Then again, if someone isn't interested in running a marathon, he doesn't need to train for one. He can run in the park at his leisure. But if he asks a marathon trainer what should he do, he won't get "just run in the park at your own leisure". Context matters.
There's always a problem with words being taking out of context. Lombardy's statement "winning isn't everything, it's the only thing" (Lombardy didn't invent this, it was in a John Wayne movie about a football coach) became the mantra of many amateur athletes. Lombardy later explained that he was referring to professional football where winning is what brings in the money.
A related forum
Again, I don't know you more than you know me. But I can say you don't know chess enough to be an IM. Since IMs have proven their skill, while you haven't, you need proof to contradict them (lines, variations, a sequence of movements leading to a position that can be evaluated).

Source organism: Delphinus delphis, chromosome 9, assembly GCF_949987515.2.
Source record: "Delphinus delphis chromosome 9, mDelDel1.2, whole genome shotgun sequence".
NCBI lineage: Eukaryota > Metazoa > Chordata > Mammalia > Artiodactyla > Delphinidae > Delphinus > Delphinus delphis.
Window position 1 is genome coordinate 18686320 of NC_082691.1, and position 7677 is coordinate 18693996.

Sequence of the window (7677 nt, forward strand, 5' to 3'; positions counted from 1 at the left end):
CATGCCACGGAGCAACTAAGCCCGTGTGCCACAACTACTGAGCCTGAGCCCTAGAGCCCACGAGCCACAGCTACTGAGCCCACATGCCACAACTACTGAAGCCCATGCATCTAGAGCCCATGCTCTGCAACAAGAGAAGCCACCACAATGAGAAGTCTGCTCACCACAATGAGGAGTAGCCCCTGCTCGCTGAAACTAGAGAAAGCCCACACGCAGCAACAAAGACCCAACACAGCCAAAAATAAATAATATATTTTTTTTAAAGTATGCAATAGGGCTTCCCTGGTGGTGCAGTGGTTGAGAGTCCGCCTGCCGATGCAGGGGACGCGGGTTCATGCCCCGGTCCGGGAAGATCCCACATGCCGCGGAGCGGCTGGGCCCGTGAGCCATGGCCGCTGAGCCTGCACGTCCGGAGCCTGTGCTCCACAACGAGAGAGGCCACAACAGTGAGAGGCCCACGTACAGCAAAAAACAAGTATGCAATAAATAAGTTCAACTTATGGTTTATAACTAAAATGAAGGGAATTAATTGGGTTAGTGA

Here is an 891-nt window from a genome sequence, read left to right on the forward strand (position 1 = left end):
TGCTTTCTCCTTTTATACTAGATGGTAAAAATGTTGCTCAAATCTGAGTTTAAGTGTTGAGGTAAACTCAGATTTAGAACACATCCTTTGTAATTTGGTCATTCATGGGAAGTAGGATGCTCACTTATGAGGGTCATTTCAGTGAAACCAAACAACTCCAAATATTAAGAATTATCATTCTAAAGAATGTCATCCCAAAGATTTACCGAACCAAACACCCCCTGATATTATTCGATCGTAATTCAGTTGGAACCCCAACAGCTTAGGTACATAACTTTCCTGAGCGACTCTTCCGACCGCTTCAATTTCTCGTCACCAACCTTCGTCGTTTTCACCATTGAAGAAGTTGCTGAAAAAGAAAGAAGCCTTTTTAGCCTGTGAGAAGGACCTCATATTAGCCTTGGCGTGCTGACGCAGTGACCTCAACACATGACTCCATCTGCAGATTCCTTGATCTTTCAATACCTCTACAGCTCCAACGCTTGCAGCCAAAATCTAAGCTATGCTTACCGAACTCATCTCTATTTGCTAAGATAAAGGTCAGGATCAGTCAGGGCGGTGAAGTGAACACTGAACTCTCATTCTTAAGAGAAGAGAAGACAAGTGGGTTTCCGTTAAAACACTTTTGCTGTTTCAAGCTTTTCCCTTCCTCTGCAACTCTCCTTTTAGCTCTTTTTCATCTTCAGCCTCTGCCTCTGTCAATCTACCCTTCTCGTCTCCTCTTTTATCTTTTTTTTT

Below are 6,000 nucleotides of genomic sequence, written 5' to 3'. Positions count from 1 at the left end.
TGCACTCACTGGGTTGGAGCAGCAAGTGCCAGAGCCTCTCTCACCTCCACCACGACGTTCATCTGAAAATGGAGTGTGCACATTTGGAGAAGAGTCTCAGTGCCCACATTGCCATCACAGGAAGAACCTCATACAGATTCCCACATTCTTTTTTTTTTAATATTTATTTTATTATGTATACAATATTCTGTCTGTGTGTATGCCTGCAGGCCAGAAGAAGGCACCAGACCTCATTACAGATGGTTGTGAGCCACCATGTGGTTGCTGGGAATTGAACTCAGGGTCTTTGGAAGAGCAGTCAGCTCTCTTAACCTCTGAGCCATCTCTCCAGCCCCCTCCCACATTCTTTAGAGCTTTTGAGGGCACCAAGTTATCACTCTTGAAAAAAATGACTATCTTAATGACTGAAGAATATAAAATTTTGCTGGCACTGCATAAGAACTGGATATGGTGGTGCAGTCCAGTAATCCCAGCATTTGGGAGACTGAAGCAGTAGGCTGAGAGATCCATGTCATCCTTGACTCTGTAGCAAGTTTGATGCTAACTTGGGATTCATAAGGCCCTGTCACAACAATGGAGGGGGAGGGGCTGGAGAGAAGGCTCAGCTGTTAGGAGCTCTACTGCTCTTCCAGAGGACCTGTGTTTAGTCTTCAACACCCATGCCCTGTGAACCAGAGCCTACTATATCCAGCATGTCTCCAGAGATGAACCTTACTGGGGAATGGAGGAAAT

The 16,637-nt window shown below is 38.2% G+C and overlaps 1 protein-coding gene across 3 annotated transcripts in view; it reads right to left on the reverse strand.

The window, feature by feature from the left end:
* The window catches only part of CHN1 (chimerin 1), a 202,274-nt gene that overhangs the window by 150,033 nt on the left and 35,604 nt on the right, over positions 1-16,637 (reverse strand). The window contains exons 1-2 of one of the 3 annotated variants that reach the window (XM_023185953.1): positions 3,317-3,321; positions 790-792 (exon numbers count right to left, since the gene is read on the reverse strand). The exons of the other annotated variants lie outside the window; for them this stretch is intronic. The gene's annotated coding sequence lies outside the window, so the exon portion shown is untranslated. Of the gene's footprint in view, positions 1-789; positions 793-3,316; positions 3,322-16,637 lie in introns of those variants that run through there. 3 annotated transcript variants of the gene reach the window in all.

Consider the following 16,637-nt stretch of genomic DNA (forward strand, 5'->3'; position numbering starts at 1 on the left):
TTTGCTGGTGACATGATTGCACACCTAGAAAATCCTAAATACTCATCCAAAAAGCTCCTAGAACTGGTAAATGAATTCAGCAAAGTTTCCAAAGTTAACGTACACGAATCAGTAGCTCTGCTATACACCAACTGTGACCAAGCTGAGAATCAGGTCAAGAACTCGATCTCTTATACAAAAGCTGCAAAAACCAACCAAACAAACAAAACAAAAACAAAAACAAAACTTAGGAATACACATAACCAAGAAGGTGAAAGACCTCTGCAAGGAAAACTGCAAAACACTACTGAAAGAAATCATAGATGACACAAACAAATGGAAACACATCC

So no, they aren't just people when we're talking about chess. Which makes your opinions less credible when contradicting them. Got it?
By the way, not a single adjective. Learn mister, learn. Show manners.>>>I'm sixty-bleedin'-six and I took up chess aged 36, so what are the chances of becoming an I.M. even if I wanted to? And I had no intention of spending too much time on chess. Funnily enough, I have a life, whereas your constantly obsessive and ridiculous behaviour convinces me that you do not and, moreover, that you cannot be well.So I have my own opinions, regarding you and on other matters. Sometimes, my opinions do not coincide with yours or with those of others. Tough. Learn to accept the real world and please stop distracting others with your stupidity. This is a chess forum.
@Optimissed. You're an odd person. Now shoo.
You're a psychopath, so far as I can tell. You have to learn to co-exist, though, with those you dislike.
Don't you have a nurse?
I forgot you own this thread, in your mind, of course. I wish I had a nurse. Female, about 24. Intelligent and attractive.